Methods: A systematic review was carried out on randomised placebo-controlled studies investigating the effects of caffeine on endurance performance and a meta-analysis was conducted to determine the ergogenic effect of caffeine on endurance time-trial performance.

Results: Forty-six studies met the inclusion criteria and were included in the meta-analysis. Caffeine has a small but evident effect on endurance performance when taken in moderate doses (3-6 mg/kg) as well as an overall improvement following caffeine compared to placebo in mean power output (3.03 ± 3.07%; effect size = 0.23 ± 0.15) and time-trial completion time (2.22 ± 2.59%; effect size = 0.41 ± 0.2). However, differences in responses to caffeine ingestion have been shown, with two studies reporting slower time-trial performance, while five studies reported lower mean power output during the time-trial.

Conclusion: Caffeine can be used effectively as an ergogenic aid when taken in moderate doses, such as during sports when a small increase in endurance performance can lead to significant differences in placements as athletes are often separated by small margins.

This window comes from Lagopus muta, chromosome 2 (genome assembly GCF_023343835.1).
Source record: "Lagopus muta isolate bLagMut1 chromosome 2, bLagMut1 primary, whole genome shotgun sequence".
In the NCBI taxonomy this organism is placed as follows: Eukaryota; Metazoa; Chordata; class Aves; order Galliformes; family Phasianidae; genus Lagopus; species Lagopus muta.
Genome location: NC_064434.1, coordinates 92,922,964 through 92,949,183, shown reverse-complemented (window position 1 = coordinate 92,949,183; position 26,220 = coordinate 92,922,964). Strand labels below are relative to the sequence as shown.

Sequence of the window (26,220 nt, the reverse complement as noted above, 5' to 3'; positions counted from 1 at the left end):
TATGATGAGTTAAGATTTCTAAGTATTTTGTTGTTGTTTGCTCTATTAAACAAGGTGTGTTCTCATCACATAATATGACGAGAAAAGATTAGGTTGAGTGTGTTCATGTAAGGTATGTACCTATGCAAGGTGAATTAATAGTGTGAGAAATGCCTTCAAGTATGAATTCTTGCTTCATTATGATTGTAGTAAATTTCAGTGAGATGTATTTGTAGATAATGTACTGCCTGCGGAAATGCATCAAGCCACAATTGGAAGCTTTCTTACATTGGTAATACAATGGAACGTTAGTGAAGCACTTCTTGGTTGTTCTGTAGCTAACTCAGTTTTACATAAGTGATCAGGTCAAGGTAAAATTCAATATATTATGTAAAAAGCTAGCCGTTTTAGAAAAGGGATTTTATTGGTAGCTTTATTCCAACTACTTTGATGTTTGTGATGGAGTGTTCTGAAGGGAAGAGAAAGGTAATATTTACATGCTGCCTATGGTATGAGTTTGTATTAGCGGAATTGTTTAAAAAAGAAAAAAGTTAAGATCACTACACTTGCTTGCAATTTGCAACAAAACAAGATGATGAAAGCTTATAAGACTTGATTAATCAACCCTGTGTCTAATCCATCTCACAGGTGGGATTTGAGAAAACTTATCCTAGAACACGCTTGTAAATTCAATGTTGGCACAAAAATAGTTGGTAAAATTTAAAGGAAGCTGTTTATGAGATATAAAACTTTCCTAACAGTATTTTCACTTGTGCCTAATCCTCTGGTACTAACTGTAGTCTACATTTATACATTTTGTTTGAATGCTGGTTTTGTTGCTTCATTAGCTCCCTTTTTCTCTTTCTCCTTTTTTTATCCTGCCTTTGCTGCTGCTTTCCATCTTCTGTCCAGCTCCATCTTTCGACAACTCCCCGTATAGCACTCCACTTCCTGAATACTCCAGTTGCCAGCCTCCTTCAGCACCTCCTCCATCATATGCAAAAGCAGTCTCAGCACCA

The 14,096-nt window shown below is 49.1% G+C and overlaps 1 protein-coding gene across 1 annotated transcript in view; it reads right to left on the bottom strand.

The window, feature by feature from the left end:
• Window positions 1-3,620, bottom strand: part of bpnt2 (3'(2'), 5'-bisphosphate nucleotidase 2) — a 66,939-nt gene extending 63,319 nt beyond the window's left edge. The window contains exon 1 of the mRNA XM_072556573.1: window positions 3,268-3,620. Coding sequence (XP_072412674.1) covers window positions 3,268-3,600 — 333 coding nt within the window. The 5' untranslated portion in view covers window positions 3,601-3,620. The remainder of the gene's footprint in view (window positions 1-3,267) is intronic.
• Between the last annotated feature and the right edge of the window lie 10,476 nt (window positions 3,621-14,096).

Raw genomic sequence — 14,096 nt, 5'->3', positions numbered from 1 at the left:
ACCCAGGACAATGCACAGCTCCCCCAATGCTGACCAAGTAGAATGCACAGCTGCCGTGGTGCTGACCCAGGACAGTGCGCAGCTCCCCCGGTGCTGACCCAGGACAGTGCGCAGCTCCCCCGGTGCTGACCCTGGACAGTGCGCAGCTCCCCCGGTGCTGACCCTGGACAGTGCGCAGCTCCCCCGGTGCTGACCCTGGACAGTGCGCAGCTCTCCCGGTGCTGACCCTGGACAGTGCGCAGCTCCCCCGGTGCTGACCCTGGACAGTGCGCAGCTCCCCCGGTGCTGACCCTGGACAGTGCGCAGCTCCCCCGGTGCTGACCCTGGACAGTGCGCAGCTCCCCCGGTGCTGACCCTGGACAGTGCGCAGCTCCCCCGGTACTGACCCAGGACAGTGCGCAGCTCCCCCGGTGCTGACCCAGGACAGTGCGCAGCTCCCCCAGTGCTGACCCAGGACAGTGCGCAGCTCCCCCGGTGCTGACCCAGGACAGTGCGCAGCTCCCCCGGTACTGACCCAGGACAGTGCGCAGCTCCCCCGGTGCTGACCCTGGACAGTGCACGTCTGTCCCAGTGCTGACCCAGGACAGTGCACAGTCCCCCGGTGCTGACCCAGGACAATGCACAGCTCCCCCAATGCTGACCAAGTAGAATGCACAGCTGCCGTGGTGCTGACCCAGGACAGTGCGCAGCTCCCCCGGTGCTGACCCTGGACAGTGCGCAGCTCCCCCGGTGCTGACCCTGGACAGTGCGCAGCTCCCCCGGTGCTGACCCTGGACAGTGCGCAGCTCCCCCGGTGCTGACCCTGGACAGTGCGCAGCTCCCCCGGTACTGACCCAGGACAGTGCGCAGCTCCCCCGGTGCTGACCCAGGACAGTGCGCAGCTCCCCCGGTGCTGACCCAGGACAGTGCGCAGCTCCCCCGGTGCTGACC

Caffeine and Cognitive Functions in Sports: A Systematic Review and Meta-Analysis

Jorge Lorenzo Calvo1Xueyin Fei2Raúl Domínguez34Helios Pareja-Galeano2Affiliationsexpand

PMID: 33800853

PMCID: PMC8000732

DOI: 10.3390/nu13030868

Free PMC article


Cognitive functions are essential in any form of exercise. Recently, interest has mounted in addressing the relationship between caffeine intake and cognitive performance during sports practice. This review examines this relationship through a structured search of the databases Medline/PubMed and Web of Science for relevant articles published in English from August 1999 to March 2020. The study followed PRISMA guidelines. Inclusion criteria were defined according to the PICOS model. The identified records reported on randomized cross-over studies in which caffeine intake (as drinks, capsules, energy bars, or gum) was compared to an identical placebo situation. There were no filters on participants' training level, gender, or age. For the systematic review, 13 studies examining the impacts of caffeine on objective measures of cognitive performance or self-reported cognitive performance were selected. Five of these studies were also subjected to meta-analysis. After pooling data in the meta-analysis, the significant impacts of caffeine only emerged on attention, accuracy, and speed. The results of the 13 studies, nevertheless, suggest that the intake of a low/moderate dose of caffeine before and/or during exercise can improve self-reported energy, mood, and cognitive functions, such as attention; it may also improve simple reaction time, choice reaction time, memory, or fatigue, however, this may depend on the research protocols.